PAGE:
What is Vitamin D?

    Vitamin D has become increasingly popular in the media as more and more information about how North Americans are deficient in the vitamin is revealed.  Approximately 40% of people living in both Canada and the United States are below the adequate blood concentration of vitamin D during the winter months.  Who cares, you ask?  Vitamin D is an important factor in keeping bones healthy, fighting infections, regulating blood pressure, and controlling insulin production (which helps to keep blood sugar down).  Current research also suggests that the vitamin may prevent certain types of cancer, diabetes, and multiple sclerosis.  So there are many reasons to be concerned about our Vitamin D levels!

    Where to Find Vitamin D

    Fortunately for us, this winter weather seems to be going back into hibernation- not soon enough, I might add!  You may be thinking, “What does the weather have to do with getting enough vitamin D?”  Simply put, Vitamin D is known as the “sunshine vitamin”.  Our body is able to make its own vitamin D when the skin is exposed to sunlight.  So as winter comes to an end, flowers start to bloom, and the sun stays out past 5pm, spring is the season to start increasing our exposure to the sun.  But no need to whip out last summer’s bathing suit and start tanning on the driveway (your neighbors may not appreciate it!).  5 to 30 minutes of direct sun exposure to the face, arms, legs, or back at least twice a week can typically lead to sufficient vitamin D synthesis.  Remember though, cloud coverage, shade, and sunscreen can impact the amount of UV rays absorbed.  The sun is strongest between the hours of 10am and 3pm, so you’re more likely to get optimal Vitamin D synthesis during these hours.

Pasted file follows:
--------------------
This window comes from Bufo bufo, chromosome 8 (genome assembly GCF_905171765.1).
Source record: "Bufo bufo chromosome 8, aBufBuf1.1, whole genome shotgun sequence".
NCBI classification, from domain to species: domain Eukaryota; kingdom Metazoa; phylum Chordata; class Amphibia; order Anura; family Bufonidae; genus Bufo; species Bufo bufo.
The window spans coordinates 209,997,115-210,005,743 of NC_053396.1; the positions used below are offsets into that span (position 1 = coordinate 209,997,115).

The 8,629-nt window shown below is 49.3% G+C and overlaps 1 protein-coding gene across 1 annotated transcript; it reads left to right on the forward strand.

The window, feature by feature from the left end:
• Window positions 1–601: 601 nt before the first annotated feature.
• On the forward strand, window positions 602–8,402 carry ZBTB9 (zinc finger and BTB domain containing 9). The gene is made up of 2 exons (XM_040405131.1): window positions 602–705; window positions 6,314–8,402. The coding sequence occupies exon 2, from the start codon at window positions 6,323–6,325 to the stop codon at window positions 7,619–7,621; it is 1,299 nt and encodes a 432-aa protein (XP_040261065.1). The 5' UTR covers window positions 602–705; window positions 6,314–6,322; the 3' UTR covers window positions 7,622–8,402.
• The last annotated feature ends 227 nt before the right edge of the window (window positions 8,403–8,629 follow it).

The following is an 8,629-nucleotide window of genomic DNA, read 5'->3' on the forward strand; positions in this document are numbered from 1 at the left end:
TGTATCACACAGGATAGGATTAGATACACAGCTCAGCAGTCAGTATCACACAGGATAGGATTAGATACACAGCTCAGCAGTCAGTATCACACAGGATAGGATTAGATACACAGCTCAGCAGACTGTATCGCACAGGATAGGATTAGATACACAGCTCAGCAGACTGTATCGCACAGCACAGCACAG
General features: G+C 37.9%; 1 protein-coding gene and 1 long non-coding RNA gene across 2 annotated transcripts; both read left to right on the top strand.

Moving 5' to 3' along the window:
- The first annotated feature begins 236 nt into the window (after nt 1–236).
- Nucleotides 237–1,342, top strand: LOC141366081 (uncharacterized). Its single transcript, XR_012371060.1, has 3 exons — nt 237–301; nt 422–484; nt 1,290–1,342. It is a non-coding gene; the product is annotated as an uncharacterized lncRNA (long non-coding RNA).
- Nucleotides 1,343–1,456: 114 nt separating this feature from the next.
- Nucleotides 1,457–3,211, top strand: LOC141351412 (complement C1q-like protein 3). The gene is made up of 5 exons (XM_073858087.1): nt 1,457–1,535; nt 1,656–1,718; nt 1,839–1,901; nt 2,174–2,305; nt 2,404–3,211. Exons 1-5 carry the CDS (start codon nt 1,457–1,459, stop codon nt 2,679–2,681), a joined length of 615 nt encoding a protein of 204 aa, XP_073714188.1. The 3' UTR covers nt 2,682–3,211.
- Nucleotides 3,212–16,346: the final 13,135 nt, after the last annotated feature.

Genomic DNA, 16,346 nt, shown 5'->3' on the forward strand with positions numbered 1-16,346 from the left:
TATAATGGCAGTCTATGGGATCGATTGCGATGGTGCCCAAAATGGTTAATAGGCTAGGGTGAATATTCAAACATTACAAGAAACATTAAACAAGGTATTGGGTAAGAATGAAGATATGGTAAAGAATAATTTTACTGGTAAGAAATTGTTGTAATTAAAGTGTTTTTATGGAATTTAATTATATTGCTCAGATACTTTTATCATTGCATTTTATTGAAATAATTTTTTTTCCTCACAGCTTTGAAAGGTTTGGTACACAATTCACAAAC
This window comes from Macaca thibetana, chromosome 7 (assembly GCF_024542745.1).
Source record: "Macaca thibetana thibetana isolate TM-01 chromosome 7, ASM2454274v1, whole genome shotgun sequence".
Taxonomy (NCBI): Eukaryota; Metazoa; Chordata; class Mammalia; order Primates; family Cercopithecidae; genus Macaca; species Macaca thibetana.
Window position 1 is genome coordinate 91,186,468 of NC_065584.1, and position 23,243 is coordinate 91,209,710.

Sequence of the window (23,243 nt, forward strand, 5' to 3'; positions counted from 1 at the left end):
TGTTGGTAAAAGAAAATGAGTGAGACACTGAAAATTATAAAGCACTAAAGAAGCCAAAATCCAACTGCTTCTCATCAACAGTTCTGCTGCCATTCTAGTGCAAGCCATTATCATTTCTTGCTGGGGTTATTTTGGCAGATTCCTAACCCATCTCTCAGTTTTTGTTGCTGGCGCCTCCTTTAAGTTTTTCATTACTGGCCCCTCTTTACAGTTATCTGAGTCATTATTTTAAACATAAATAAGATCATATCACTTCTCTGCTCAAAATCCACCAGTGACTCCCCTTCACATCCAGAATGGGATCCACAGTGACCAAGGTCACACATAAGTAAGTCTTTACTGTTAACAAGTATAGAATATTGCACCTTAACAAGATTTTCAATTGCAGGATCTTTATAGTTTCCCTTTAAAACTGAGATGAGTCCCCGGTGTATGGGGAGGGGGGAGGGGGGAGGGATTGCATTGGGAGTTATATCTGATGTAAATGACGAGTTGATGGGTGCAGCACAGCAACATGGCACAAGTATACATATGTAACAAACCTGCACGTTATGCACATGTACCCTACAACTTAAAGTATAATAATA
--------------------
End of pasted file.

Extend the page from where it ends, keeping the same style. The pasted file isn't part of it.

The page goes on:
Goal: Take a 15 minute walk during your lunch hour at least two days of the week and soak up the sun!

    Vitamin D is also found in some of the foods we eat.  Unfortunately, it is only found in a limited number of foods, so combining these foods with exposure to sunlight during the day will help ensure you’re getting enough Vitamin D.  Fatty fish such as salmon, tuna, and mackerel contain substantial amounts of vitamin D naturally.  Other foods, such as cow’s milk, margarine, yogurt, and soy beverages are fortified with Vitamin D-meaning they don’t naturally contain the vitamin, but it is added during processing.  Some cereals and orange juice may also be fortified with the vitamin.